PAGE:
A warm November could impact some wildlife species
While this week’s forecast is looking a bit more like what we expect for the Northwoods in November, last week’s temperatures were 10 to 15 degrees warmer than we normally experience.
The warm weather can send the wrong signal to some of our local wildlife.
After 30-plus years working with wildlife, Wild Instincts Director of Rehabilitation Mark Naniot says the animals tell him a lot about the weather.
“You can kind of predict the weather almost by what the animals are doing. It's kind of a fun job in that aspect,” said Naniot. “What we see a lot of times with the animals when they come in, what kind of shape they are in a lot of times is going to be indicative of what the winter is going to be like. Sometimes it's like a little bit of a barometer.”
This year, Naniot says it’s looking like a delayed winter based on some of very late babies born this year.
“We've got one late fawn that was probably born around the first of September. We're seeing some very, very late squirrels,” he said. “Normally by the first week or so of October all have our baby squirrels that we have are released. We've got some that are still a week or two away from release yet.”
Having a warm spell after a snowfall like we saw earlier this fall can send some confusing signals to animals, especially the hibernating ones.
Bears might be more active now than they typically would be around this time.
Naniot is particularly concerned about bats who usually get all their food for the year in four-to-five-month period.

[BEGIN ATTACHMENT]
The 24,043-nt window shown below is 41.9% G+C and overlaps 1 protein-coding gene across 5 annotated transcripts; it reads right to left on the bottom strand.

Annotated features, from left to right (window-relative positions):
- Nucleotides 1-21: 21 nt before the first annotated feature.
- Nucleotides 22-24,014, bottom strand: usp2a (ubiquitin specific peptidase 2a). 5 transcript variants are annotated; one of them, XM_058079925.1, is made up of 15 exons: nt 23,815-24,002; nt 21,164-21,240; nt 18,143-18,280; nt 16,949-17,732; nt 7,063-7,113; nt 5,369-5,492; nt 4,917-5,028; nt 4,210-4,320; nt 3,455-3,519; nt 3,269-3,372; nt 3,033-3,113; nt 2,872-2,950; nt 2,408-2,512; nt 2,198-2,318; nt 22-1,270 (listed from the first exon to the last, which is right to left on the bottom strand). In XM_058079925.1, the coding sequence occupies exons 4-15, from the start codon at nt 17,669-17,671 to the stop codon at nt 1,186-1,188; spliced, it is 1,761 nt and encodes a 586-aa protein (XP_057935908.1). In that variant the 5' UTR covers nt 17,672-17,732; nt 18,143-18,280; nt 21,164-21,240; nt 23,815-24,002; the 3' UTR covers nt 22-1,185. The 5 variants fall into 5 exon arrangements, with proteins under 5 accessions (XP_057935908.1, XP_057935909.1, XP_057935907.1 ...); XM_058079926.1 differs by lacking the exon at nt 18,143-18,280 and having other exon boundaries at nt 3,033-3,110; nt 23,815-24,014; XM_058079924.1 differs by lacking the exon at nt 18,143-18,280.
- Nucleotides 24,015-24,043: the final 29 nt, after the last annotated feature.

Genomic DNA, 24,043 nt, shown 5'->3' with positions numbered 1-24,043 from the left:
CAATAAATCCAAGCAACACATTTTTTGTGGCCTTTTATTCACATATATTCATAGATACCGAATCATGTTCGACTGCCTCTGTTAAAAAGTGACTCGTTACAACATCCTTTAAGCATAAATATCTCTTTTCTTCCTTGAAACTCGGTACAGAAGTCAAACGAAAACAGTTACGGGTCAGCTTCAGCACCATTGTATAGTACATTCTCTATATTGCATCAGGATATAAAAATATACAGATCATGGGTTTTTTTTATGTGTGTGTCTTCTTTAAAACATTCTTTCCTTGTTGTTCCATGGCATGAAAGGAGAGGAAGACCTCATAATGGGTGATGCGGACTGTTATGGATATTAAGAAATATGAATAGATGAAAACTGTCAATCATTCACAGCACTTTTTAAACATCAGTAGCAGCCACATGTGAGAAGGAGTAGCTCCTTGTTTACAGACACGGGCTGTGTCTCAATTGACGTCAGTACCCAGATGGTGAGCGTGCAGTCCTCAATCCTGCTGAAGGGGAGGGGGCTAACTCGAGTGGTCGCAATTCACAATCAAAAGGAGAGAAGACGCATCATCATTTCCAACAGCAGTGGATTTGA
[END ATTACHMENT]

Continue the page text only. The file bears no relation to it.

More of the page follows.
“Things may warm up, they may come out fly around for a little while, there's really not any insects out because they've already gone dormant, so they use up more fat reserves. Sometimes it can make it more difficult for certain animals like that,” said Naniot.
You also may see migratory species hanging around a bit longer this year.
Naniot expects to get a few calls from people concerned about young loons still on the lakes.
“It's not really unusual for them to hang around as long as you know they can to mature a little bit more and there's really no reason for them to go until the weather gets really bad. So and then there's a lot of other migrants coming through.”
Naniot says people can call Wild Instincts if anyone has concerns about the wildlife they’re seeing.
The recent warm weather may also mean conditions might not be the best for the 9-day gun deer hunt this year, but that’s not stopping hunters from hitting the woods.
Wild Instincts Wildlife Rehabilitation in Rhinelander hopes hunters will keep them in mind.
Each year, they ask hunters for deer meat and hearts.
Naniot says they’ve gotten more selective about what they’ll take. They’ll no longer take carcasses.
“Disposal is getting to be the issue. A lot of it is CWD related because we don't know where some of these carcasses come from. We don't want to just put them out back and let them kind of decay or let the animals feed on part of them and then put them out there in the landscape,” he said.
Wild Instincts keeps coolers out front for hunters to drop off donations. You can also drop them off inside from 8:00 a.m. to 4:00 p.m.
Naniot asks hunters to note if arrows or ammo were used to kill the deer and if they contained lead.
“I'll get up on my soapbox again and tell everybody to use safer alternatives for non-lead ammunition and fishing equipment,” said Naniot. “The gun season is when we typically see our biggest spike of eagle admissions with lead poisoning.”
Naniot says they typically see between 8 to 10 eagles with lead poisoning in the weeks after the gun deer season.